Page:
Rich Dietz: Yeah.

Rich Dietz: Yeah, I I think that’s a good point and a mistake that I, I think we see a nonprofits make as well is it’s thinking that a Salesforce implementation is kind of a one and…

Ryan Granzow:  Right.

Rich Dietz: done type thing. Oh, we did it, we’re done, right. We’ll never have to do that again. Where I think the ones we see be really successful with Salesforce, is they see it more as an incremental ongoing process, right? So you’ll,…

Ryan Granzow:  Yeah. Yeah.

Rich Dietz: you’ll implement some system, some ideas, some workflows, some automations get that working. Okay, that’s great. What’s next? And then you’re always making those improvements and again, it’s always coming back to what is that return on investment, if you can, if you can formalize automate create workflows for repetitive processes and then build that into the software, you’re gonna save time in the long run, save money and…

Ryan Granzow: Yeah. Yeah and…

Rich Dietz: time in the long run.

Ryan Granzow: yeah that’s a really good point too. Because a big difference between like large organization, implementations and even medium size organization implementations. It’s a mouthful is

Ryan Granzow: Is that a large organization? When they decide to change a platform? They are going to expect a multiple year process to do that. They are going to want to develop the new platform with a whole bunch of customizations and a whole bunch of stuff. And they want to do it all together as soon as they can through that transition period and then move it over, right? And they’re gonna have tons of users to plan for and they’re gonna need to make consistent investments after that. But what we also see is, you know, typically the budgets available to have staff then take over the platform and continue, developing it with still input from outside sources,…

Rich Dietz: If you.

Ryan Granzow: but there’s just a little bit more of a now. We own medium stories or medium size organizations, really benefit from a more incremental approach where it’s like, Hey, we need to get into this platform. Here’s the base, functionality, we need to sometimes just recreate what our old CRM could.

Ryan Granzow:  Do with some maybe improvements around reporting, right? Get in there as fast as we can. And hey, Now we want to build out this moves management process and we go through project or series of small projects to do that again. It’s about the, You know, timeline against the amount of investment that you have to make. So we may cut things up, right? Over multiple different annual budgets. But that process means you get in there quickly and you’re it will start utilizing the system. Even if you don’t have every single benefit from it yet, you’re already getting benefits from the get go. And I think that’s something that you should never discount. And, you know, if you’re a medium sized organization or even a small organization and you’re like, man, I can’t do a nine month, implementation.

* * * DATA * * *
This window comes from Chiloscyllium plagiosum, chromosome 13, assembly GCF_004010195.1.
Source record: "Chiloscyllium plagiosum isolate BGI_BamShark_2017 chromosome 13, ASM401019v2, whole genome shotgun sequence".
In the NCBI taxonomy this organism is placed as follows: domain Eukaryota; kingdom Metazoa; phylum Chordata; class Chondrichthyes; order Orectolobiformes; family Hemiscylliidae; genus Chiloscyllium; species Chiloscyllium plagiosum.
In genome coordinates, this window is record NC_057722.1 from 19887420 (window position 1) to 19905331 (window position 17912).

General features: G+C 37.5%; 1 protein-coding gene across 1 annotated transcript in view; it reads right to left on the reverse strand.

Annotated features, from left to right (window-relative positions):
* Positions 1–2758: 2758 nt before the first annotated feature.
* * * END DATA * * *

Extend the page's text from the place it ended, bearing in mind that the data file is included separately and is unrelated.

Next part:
Ryan Granzow: That results, that finally results in something. Well, you don’t have to and, you know, we really focus on that kind of work and that kind of implementation. It’s like Get you in there and then help you over the near medium and…

Rich Dietz: Yep.

Ryan Granzow: long-term to continue developing that platform for your needs and one big benefit. We we find is that once you’re staff are in there, they can now see. Oh, this is Salesforce, this is how that works.

Rich Dietz:  Yes. Yeah.

Ryan Granzow: And I have all these ideas now, I’ve got all these questions and the engagement level is always higher in those situations…


Rich Dietz:  Yeah.

Ryan Granzow: because now they’re excited. Where if they waited nine months, 12 months plus to get in there, what’s gonna happen is you’re gonna have staff turnover. You might have staff who

Rich Dietz: Yeah. Yeah.

Ryan Granzow:  you were involved in the very beginning, but not during, and they’re gonna be like, Why did we do this? You know, and where your is, it creates a lot of change management challenges. During and after the project, where getting your staff in there and engage the high level almost from the very start results in just a really successful and smooth transaction. Arts move, transition into that new platform and yeah, it it is very interesting to see the differences and results of how that works.